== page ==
zsh: command not found: live-serverSOLUTION:$ export PATH=$PATH:/home/user/.yarn/bin/
Today my attempt to install the live-server package in a Linux Mint Sylvia (Ubuntu Xenial) box using yarn failed. The installation went just fine, with just some info messages:
$ yarn global add live-server
yarn global v1.3.2
[1/4] Resolving packages...
[2/4] Fetching packages...
warning Pattern ["object-assign@latest"] is trying to unpack in the same destination "/home/dbkreling/.cache/yarn/v1/npm-object-assign-4.1.1-2109adc7965887cfc05cbbd442cac8bfbb360863" as pattern ["object-assign@^4.1.0","object-assign@^4"]. This could result in a non deterministic behavior, skipping.
info firstname.lastname@example.org: The platform "linux" is incompatible with this module.
info "email@example.com" is an optional dependency and failed compatibility check. Excluding it from installation.
[3/4] Linking dependencies...
[4/4] Building fresh packages...
success Installed "firstname.lastname@example.org" with binaries:
Done in 1.98s
Cool! And then..
zsh: command not found: live-server
Digging it further I found it (no pun intended) hidden in my home directory:
Commands from vim buffers can take long to get into our brains. Practice will lead to perfection… eventually.
Here are some tips to get them into memory faster:
:e filename - Edit a file an existing file in a new buffer
:sp filename - Open a file in a new buffer and split window
:vs or :vsp Open a file in a new buffer and split window vertically
ctrl+ws - Split window to work in two places of the same file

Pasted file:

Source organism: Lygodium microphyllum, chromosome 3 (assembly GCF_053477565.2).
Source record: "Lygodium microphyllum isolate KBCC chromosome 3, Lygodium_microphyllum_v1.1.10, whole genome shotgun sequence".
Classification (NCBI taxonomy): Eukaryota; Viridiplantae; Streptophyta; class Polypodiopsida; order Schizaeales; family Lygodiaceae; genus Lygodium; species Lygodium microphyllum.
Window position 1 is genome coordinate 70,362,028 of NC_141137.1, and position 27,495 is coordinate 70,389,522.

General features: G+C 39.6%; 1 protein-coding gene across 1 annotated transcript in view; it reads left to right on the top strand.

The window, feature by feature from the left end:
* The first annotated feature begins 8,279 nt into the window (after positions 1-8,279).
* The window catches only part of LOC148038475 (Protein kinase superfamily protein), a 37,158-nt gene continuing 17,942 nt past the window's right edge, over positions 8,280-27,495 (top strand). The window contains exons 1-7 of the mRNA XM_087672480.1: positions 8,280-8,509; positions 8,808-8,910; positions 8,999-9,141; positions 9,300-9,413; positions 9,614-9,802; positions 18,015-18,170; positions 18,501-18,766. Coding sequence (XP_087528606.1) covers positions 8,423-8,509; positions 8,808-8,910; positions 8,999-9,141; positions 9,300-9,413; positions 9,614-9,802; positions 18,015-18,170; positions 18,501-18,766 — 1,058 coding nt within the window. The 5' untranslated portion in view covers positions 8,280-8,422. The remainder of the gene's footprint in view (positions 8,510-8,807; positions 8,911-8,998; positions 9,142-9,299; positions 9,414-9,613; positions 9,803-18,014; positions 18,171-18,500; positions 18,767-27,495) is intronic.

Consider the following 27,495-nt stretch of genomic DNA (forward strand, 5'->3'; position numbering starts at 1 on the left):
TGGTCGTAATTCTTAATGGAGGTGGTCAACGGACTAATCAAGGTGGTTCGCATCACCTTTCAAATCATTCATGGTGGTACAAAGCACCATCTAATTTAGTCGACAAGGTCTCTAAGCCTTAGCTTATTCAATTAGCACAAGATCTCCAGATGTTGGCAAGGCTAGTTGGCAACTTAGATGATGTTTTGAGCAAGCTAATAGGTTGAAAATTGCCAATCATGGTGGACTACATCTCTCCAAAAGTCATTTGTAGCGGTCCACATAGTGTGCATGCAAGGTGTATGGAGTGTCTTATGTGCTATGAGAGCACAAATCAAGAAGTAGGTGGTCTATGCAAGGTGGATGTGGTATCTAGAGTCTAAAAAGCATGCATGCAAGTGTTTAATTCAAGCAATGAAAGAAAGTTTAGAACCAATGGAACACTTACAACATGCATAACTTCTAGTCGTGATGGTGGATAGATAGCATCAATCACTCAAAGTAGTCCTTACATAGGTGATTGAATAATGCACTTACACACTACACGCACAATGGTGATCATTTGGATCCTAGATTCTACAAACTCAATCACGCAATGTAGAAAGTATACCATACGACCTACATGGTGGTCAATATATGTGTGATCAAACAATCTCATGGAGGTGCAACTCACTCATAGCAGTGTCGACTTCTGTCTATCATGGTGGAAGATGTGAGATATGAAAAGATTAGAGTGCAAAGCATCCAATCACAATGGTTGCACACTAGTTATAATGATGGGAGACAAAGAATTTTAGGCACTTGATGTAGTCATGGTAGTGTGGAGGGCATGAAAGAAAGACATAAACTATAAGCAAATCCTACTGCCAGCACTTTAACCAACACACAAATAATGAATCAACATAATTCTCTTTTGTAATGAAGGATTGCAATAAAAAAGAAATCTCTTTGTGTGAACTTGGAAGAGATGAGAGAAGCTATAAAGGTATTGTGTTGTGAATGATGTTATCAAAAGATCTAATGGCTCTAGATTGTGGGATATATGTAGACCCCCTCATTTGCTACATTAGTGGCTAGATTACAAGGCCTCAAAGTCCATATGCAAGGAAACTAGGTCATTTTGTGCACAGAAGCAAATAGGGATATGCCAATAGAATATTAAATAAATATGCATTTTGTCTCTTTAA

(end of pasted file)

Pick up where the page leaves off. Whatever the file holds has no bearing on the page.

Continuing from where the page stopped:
ctrl+wv - Split window vertically (and work in the same file)
:bnext (or :bn) - go to next buffer
:bprev (of :bp) - go to previous buffer
:bd - delete a buffer (close a file)
ctrl+ww - switch between windows
ctrl+wq - Quit a window
With pictures to decorate this post:
Open up a new file called ‘example1’
With ‘example1’ open, type in ‘:vs example2’ to vertically split the window and edit a new file ‘example2‘. It will open up a new buffer to the left of ‘example1’
From the ‘example2’ buffer, type in ‘:sp example3’ to horizontally split the screen and edit a new file ‘example3‘. It will open a new buffer above ‘example2’
All three buffers displayed. Use CTRL-W+W to cycle through them.
This is a quick checklist on how to create a user from the command line:
1. useradd -m new_username (add a user called new_username with a home directory)
2. passwd new_username (set a password for new_username)
3. (optional) usermod -aG wheel new_username (to include the user in the sudoers list)
4. su - new_username (to change to the new_username account) NOTE: sudo usermod -a -G sudo username (to include user ‘username’ in the sudo group)
5. usermod -s /bin/bash NEW_USERNAME(to set the shell as bash. Change for other shells)
If you need to grant access to you system just for specific applications, you can tweak the visudo file. Using an admin user, issue:
$ sudo visudo
group the commands into aliases (line 18). List all commands you want to grant, separate by comma
grant access to them (line 22). The ‘NOPASSWD’ will restrain to ask for a password for the minicom command. All the other commands ran with sudo will prompt for a password and will fail. To require password, do not include the ‘NOPASSWD’ tag.